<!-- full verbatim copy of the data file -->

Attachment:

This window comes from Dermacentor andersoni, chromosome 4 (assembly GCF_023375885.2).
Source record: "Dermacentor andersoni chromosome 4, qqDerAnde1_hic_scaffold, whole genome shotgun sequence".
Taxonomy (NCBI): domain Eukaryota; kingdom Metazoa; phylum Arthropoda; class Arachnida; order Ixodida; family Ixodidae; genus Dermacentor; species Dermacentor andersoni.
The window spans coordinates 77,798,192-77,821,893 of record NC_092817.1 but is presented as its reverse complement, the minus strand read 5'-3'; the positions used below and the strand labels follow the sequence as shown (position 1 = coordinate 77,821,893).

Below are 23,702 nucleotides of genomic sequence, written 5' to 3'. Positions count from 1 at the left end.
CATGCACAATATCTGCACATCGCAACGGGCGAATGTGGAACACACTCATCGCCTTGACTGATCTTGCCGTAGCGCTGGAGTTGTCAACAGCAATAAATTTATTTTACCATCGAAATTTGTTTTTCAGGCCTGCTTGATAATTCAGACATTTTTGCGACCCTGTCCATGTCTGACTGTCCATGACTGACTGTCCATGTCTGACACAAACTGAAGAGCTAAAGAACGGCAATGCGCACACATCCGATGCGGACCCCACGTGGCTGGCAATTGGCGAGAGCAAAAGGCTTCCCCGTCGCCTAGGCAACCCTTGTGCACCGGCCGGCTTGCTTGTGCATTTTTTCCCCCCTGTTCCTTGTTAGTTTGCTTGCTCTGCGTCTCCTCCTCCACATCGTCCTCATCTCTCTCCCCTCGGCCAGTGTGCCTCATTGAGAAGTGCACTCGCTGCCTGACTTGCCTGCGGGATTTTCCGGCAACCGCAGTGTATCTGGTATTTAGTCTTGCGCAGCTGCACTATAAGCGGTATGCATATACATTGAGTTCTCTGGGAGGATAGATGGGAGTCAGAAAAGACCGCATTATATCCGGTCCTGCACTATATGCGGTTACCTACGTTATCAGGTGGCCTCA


This window comes from Dermacentor andersoni, chromosome 4 (assembly GCF_023375885.2).
Source record: "Dermacentor andersoni chromosome 4, qqDerAnde1_hic_scaffold, whole genome shotgun sequence".
Taxonomy (NCBI): domain Eukaryota; kingdom Metazoa; phylum Arthropoda; class Arachnida; order Ixodida; family Ixodidae; genus Dermacentor; species Dermacentor andersoni.
The window spans coordinates 77,798,192-77,821,893 of record NC_092817.1 but is presented as its reverse complement, the minus strand read 5'-3'; the positions used below and the strand labels follow the sequence as shown (position 1 = coordinate 77,821,893).

Below are 23,702 nucleotides of genomic sequence, written 5' to 3'. Positions count from 1 at the left end.
CATGCACAATATCTGCACATCGCAACGGGCGAATGTGGAACACACTCATCGCCTTGACTGATCTTGCCGTAGCGCTGGAGTTGTCAACAGCAATAAATTTATTTTACCATCGAAATTTGTTTTTCAGGCCTGCTTGATAATTCAGACATTTTTGCGACCCTGTCCATGTCTGACTGTCCATGACTGACTGTCCATGTCTGACACAAACTGAAGAGCTAAAGAACGGCAATGCGCACACATCCGATGCGGACCCCACGTGGCTGGCAATTGGCGAGAGCAAAAGGCTTCCCCGTCGCCTAGGCAACCCTTGTGCACCGGCCGGCTTGCTTGTGCATTTTTTCCCCCCTGTTCCTTGTTAGTTTGCTTGCTCTGCGTCTCCTCCTCCACATCGTCCTCATCTCTCTCCCCTCGGCCAGTGTGCCTCATTGAGAAGTGCACTCGCTGCCTGACTTGCCTGCGGGATTTTCCGGCAACCGCAGTGTATCTGGTATTTAGTCTTGCGCAGCTGCACTATAAGCGGTATGCATATACATTGAGTTCTCTGGGAGGATAGATGGGAGTCAGAAAAGACCGCATTATATCCGGTCCTGCACTATATGCGGTTACCTACGTTATCAGGTGGCCTCA